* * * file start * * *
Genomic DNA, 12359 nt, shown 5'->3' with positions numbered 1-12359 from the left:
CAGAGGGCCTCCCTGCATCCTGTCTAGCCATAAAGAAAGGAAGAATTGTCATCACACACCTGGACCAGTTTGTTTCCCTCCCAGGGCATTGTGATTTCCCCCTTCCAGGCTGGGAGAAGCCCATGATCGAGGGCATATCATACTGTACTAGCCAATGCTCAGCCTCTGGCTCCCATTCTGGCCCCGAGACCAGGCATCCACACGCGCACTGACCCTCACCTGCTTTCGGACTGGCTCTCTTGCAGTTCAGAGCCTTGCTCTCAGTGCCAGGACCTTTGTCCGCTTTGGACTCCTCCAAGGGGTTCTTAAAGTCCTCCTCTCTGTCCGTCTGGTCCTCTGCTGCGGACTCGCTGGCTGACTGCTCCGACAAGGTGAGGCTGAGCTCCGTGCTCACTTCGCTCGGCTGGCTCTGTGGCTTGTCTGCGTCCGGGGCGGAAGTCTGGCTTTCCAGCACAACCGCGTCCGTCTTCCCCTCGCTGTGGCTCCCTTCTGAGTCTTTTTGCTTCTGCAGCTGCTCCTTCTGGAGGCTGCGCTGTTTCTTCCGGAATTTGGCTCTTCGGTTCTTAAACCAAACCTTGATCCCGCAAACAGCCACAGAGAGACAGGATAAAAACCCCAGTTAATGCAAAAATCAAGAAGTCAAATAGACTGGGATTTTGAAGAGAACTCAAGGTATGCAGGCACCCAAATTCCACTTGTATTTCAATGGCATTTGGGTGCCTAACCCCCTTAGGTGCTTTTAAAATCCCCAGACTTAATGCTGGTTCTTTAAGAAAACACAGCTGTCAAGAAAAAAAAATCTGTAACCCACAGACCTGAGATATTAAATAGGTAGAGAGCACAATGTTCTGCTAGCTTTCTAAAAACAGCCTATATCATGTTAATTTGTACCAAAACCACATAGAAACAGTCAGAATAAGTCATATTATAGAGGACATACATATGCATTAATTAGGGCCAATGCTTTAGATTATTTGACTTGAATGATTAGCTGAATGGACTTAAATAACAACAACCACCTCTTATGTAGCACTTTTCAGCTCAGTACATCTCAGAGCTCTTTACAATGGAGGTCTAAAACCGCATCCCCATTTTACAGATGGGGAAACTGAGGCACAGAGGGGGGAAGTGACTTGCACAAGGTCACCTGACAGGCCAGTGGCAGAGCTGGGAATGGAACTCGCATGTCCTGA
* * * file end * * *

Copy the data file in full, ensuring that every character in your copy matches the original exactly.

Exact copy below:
Genomic DNA, 12359 nt, shown 5'->3' with positions numbered 1-12359 from the left:
CAGAGGGCCTCCCTGCATCCTGTCTAGCCATAAAGAAAGGAAGAATTGTCATCACACACCTGGACCAGTTTGTTTCCCTCCCAGGGCATTGTGATTTCCCCCTTCCAGGCTGGGAGAAGCCCATGATCGAGGGCATATCATACTGTACTAGCCAATGCTCAGCCTCTGGCTCCCATTCTGGCCCCGAGACCAGGCATCCACACGCGCACTGACCCTCACCTGCTTTCGGACTGGCTCTCTTGCAGTTCAGAGCCTTGCTCTCAGTGCCAGGACCTTTGTCCGCTTTGGACTCCTCCAAGGGGTTCTTAAAGTCCTCCTCTCTGTCCGTCTGGTCCTCTGCTGCGGACTCGCTGGCTGACTGCTCCGACAAGGTGAGGCTGAGCTCCGTGCTCACTTCGCTCGGCTGGCTCTGTGGCTTGTCTGCGTCCGGGGCGGAAGTCTGGCTTTCCAGCACAACCGCGTCCGTCTTCCCCTCGCTGTGGCTCCCTTCTGAGTCTTTTTGCTTCTGCAGCTGCTCCTTCTGGAGGCTGCGCTGTTTCTTCCGGAATTTGGCTCTTCGGTTCTTAAACCAAACCTTGATCCCGCAAACAGCCACAGAGAGACAGGATAAAAACCCCAGTTAATGCAAAAATCAAGAAGTCAAATAGACTGGGATTTTGAAGAGAACTCAAGGTATGCAGGCACCCAAATTCCACTTGTATTTCAATGGCATTTGGGTGCCTAACCCCCTTAGGTGCTTTTAAAATCCCCAGACTTAATGCTGGTTCTTTAAGAAAACACAGCTGTCAAGAAAAAAAAATCTGTAACCCACAGACCTGAGATATTAAATAGGTAGAGAGCACAATGTTCTGCTAGCTTTCTAAAAACAGCCTATATCATGTTAATTTGTACCAAAACCACATAGAAACAGTCAGAATAAGTCATATTATAGAGGACATACATATGCATTAATTAGGGCCAATGCTTTAGATTATTTGACTTGAATGATTAGCTGAATGGACTTAAATAACAACAACCACCTCTTATGTAGCACTTTTCAGCTCAGTACATCTCAGAGCTCTTTACAATGGAGGTCTAAAACCGCATCCCCATTTTACAGATGGGGAAACTGAGGCACAGAGGGGGGAAGTGACTTGCACAAGGTCACCTGACAGGCCAGTGGCAGAGCTGGGAATGGAACTCGCATGTCCTGA